Thursday, August 06, 2015

An Understated Hummus

There's a little notebook I've been filling with lists and recipes for the past three years. It's got pages like "Questions for the Midwives," "Virginia Packing List," and a 24-hour record of nursing sessions for a baby who now can now recite all the Frog & Toad books verbatim. It has an hourly schedule for a moving day last fall, which happens to include items like "pick up the pig" and "make a dozen pies" because we were supposed to move well in advance of the housewarming party, but remodeling projects don't work like that. And it has enough lists--grocery lists, camping lists, cleaning lists, reverse packing lists--to paint a full & nuanced portrait of my neuroticism. It even has a list of blog posts I should have written. In case it wasn't clear, I'm definitely a Toad who wishes she were Frog.

But now the notebook is completely full, and I need to upload some of these recipes before moving on to the next book, and while I still remember them well enough to read them through the dense tangle of my son's drawings. Most of these notebook recipes are neither fancy nor particularly involved. They're just basic workhorse recipes, ones of my own, or ones I get tired of looking up in cookbooks and blogs.

So here, we'll start with one I've been making for years, and which has rated high on my preggo-round-two craving list: hummus. Soon after college, I worked as a line cook at Vios, a fantastic Greek restaurant in Seattle. It was 2007, I finally started noticing all the skinny jeans, and it had only been a few years since my family bought its first ever bottle of olive oil. I'd only experienced hummus from the health-food hippie side of things. So I was totally blown away by Vios' perfect, careful, understated hummus. 

I should clarify that this is not Vios' hummus recipe--I wasn't involved in making the hummus there, apart from soaking the garbanzos for the morning crew. But I took my old pasty garlic-bomb hummus recipe and made it more Vios-like. For a while I was stuck trying to use as little water as possible--figuring it would only dilute precious flavors--but that was just silly. Hummus is an emulsion, so liquid lightens it--and you can only use so much lemon juice. Also this recipe is gentle with the garlic, not because I dislike garlic in the slightest, but because too much raw garlic overpowers itself.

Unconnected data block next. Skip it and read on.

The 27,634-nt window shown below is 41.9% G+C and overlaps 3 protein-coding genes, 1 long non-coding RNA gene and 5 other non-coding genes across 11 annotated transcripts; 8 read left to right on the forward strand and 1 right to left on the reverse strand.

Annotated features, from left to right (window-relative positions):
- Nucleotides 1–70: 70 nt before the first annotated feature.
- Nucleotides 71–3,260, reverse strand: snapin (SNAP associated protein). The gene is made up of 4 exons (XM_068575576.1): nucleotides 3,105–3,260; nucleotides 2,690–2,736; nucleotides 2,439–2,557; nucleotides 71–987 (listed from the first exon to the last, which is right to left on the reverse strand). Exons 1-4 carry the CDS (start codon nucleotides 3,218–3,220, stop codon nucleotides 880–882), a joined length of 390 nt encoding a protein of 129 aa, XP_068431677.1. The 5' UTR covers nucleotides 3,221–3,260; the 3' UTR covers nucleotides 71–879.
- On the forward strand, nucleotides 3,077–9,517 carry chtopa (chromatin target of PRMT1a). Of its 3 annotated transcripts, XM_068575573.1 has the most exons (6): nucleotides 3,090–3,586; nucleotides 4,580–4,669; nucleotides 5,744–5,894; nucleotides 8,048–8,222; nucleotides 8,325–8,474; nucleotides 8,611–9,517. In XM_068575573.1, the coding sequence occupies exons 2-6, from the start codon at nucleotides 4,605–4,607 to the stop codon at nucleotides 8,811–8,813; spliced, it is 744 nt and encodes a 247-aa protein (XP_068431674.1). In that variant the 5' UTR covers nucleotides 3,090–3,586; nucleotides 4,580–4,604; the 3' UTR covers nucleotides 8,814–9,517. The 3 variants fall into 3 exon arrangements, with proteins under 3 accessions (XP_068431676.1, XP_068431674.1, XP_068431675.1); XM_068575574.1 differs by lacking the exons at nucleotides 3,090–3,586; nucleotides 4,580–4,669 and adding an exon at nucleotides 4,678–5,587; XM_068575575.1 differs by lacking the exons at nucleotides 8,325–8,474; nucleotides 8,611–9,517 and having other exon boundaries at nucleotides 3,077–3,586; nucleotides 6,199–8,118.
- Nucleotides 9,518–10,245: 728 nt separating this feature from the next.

Makes 3 cups of hummus.

Soak 1 cup dry chickpeas in several cups of water overnight. In the morning, drain the chickpeas, add several cups of fresh water, and bring to a simmer. Cook over low heat for an hour or two, until the chickpeas are quite tender. In general, older dry beans take longer to cook than fresh ones. Drain off the cooking liquid and let the chickpeas cool for a bit. (I don't save soaking or cooking liquid because it tends to contain extra FODMAPs I don't need, see neuroticism, above.)


the cooled chickpeas
1/3 cup tahini
1/4 cup fresh lemon juice (from 1 large or 2 small lemons)
1/4 cup olive oil
1/4-1/2 cup water
1 medium clove garlic
1.5 teaspoons sea salt

Puree with an immersion or regular blender. Add more water as necessary to get a nice fluffy creamy consistency (the amount needed varies from batch to batch depending on how much water the chickpeas absorb). Chill for an hour or so to let the flavors meld.

Try serving it sprinkled with ground sumac and a drizzle of olive oil.

Hummus keeps for a week in the refrigerator.

1 comment:

Jennifer Jo said...

I'm so glad you're blogging again!!!!!

I, too, have a similar notebook: wines I like, books I've read, food I've served guests, party notes, etc. I feel super-savvy every time I record things in it.

And now I'm wanting hummus. I have canned chickpeas on hand, not dried. So would one cup dry be the equivalent of 1 or 2 cans?